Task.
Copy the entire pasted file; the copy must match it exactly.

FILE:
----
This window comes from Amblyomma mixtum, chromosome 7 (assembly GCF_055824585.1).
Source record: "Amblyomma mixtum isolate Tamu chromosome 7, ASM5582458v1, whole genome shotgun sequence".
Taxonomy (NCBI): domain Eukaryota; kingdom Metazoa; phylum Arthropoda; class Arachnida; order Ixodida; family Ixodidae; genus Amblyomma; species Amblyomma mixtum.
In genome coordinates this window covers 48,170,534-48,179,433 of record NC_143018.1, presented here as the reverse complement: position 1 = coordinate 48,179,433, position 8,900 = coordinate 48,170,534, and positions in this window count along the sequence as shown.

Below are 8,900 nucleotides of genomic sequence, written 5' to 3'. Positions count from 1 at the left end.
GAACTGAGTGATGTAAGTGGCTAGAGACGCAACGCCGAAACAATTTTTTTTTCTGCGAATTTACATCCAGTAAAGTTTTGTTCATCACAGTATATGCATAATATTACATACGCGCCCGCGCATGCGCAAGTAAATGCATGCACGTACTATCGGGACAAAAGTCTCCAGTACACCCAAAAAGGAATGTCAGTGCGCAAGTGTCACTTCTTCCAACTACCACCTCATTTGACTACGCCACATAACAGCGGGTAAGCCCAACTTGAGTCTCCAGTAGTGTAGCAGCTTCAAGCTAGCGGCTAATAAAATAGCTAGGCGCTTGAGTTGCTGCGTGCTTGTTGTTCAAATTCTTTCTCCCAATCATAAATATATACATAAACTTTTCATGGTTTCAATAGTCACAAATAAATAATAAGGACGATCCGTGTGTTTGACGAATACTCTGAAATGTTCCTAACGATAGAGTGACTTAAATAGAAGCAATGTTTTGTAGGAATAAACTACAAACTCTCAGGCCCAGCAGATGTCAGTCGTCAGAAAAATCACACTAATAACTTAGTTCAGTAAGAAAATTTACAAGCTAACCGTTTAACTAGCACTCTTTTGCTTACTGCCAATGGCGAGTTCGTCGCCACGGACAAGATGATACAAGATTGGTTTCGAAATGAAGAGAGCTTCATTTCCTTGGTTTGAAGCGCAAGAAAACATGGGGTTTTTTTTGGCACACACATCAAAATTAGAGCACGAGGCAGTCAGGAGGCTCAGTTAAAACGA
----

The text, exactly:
This window comes from Amblyomma mixtum, chromosome 7 (assembly GCF_055824585.1).
Source record: "Amblyomma mixtum isolate Tamu chromosome 7, ASM5582458v1, whole genome shotgun sequence".
Taxonomy (NCBI): domain Eukaryota; kingdom Metazoa; phylum Arthropoda; class Arachnida; order Ixodida; family Ixodidae; genus Amblyomma; species Amblyomma mixtum.
In genome coordinates this window covers 48,170,534-48,179,433 of record NC_143018.1, presented here as the reverse complement: position 1 = coordinate 48,179,433, position 8,900 = coordinate 48,170,534, and positions in this window count along the sequence as shown.

Below are 8,900 nucleotides of genomic sequence, written 5' to 3'. Positions count from 1 at the left end.
GAACTGAGTGATGTAAGTGGCTAGAGACGCAACGCCGAAACAATTTTTTTTTCTGCGAATTTACATCCAGTAAAGTTTTGTTCATCACAGTATATGCATAATATTACATACGCGCCCGCGCATGCGCAAGTAAATGCATGCACGTACTATCGGGACAAAAGTCTCCAGTACACCCAAAAAGGAATGTCAGTGCGCAAGTGTCACTTCTTCCAACTACCACCTCATTTGACTACGCCACATAACAGCGGGTAAGCCCAACTTGAGTCTCCAGTAGTGTAGCAGCTTCAAGCTAGCGGCTAATAAAATAGCTAGGCGCTTGAGTTGCTGCGTGCTTGTTGTTCAAATTCTTTCTCCCAATCATAAATATATACATAAACTTTTCATGGTTTCAATAGTCACAAATAAATAATAAGGACGATCCGTGTGTTTGACGAATACTCTGAAATGTTCCTAACGATAGAGTGACTTAAATAGAAGCAATGTTTTGTAGGAATAAACTACAAACTCTCAGGCCCAGCAGATGTCAGTCGTCAGAAAAATCACACTAATAACTTAGTTCAGTAAGAAAATTTACAAGCTAACCGTTTAACTAGCACTCTTTTGCTTACTGCCAATGGCGAGTTCGTCGCCACGGACAAGATGATACAAGATTGGTTTCGAAATGAAGAGAGCTTCATTTCCTTGGTTTGAAGCGCAAGAAAACATGGGGTTTTTTTTGGCACACACATCAAAATTAGAGCACGAGGCAGTCAGGAGGCTCAGTTAAAACGA